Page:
One example is the launch of Art Gobblers, resulting in a surge in activity within the Arts and Collectibles segment at the end of October. The project is designed as a self-sustaining ecosystem where holders of the NFT can create artwork that is stored on-chain in the NFT metadata. Minting was free for whitelisted participants, which are speculated to have comprised primarily of popular NFT influencers and content creators. The project received backlash from the wider NFT community, arguing promotion by white-listed influencers without suitable disclosures; a practice that has resulted in increasing scrutiny from regulators. Trading volume significantly declined in subsequent weeks.
Sales count for Arts & Collectibles remained elevated throughout November on the back of Art Gobblers, but also due to the rise in sales of Yuga Labs’ collections. Sales are up +73% compared to October for BAYC and MAYC collections, in anticipation of Apecoin staking (which went live on 5th December).
The gaming segment has trended downwards in the second half of this year, ending November with a 6% decline. That’s despite a 60% growth in sales count of Yuga Labs’ Otherdeed collection. But gaming lacks the velocity of new collections that collectibles see, making the segment much less varied; 98% of total sales occurred in just two NFT collections (Otherdeed and Sorare). This is partly because developing a high-quality gaming NFT takes more time, and few players have cracked it. Video game development takes significantly more resources than the development of an NFT collection; 5+ years for a “AAA” published game vs. 3-6 months for the average NFT. Of course not all gaming NFTs require a full game, but the difference in timelines is indicative of the increased complexity involved.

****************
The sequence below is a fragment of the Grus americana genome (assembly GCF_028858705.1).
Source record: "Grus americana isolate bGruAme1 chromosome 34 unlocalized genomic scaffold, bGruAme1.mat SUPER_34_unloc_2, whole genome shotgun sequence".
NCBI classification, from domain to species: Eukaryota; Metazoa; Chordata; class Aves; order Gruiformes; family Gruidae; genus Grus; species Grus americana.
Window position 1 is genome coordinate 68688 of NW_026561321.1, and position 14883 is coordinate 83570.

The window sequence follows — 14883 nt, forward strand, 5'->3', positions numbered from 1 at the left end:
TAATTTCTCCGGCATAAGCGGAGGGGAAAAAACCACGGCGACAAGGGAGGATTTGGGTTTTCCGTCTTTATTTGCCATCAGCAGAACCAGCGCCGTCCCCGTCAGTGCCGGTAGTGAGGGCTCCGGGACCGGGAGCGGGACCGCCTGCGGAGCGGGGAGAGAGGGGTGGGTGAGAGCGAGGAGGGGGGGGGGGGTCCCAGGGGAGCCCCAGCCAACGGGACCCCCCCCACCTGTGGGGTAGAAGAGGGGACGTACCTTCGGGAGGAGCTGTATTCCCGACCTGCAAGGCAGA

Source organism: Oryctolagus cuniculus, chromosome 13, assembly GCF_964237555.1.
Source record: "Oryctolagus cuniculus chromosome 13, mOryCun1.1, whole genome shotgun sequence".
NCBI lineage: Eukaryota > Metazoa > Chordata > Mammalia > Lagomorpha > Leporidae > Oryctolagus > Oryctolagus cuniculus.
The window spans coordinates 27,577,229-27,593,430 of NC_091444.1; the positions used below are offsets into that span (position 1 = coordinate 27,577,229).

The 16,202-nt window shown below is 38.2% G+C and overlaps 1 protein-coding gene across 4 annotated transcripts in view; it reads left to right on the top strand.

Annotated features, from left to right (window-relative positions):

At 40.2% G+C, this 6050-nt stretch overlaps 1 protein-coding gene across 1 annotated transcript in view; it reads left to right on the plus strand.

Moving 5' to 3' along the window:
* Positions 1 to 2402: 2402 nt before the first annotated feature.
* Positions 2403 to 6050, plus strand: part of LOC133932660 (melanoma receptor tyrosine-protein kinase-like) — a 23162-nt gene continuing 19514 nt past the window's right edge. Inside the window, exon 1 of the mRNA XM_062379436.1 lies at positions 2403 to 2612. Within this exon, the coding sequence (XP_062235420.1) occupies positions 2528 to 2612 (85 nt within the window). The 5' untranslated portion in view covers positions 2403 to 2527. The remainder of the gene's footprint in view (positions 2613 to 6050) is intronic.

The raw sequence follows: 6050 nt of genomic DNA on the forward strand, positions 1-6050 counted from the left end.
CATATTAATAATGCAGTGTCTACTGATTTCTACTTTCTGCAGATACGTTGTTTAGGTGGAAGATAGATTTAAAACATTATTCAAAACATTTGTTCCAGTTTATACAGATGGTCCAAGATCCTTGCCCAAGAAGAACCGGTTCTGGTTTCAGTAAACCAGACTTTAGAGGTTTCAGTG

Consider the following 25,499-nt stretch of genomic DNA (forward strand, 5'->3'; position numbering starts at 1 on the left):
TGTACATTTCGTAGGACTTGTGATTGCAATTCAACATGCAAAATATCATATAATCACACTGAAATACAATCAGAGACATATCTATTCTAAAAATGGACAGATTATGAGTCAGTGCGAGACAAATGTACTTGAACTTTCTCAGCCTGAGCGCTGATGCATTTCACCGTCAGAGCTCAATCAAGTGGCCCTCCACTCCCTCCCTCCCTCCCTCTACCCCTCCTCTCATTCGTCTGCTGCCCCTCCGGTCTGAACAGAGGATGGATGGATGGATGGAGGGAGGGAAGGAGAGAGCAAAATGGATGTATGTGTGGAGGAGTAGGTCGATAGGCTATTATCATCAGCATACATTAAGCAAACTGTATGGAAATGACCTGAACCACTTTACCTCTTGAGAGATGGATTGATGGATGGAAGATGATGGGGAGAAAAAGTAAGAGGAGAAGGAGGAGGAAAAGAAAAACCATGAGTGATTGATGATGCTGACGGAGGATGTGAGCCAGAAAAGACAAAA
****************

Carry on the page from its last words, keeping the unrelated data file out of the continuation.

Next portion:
Active Market Wallets
While prices and activity have increased, the number of active wallets trading NFTs declined by 27%, reaching their lowest point year-to-date at just 9,900 wallets. The likely explanation is that the Yuga Labs collections that drove the increased activity are concentrated in a very small number of wallets. This in turn also drove prices upwards as these collections remain some of the most valuable ones.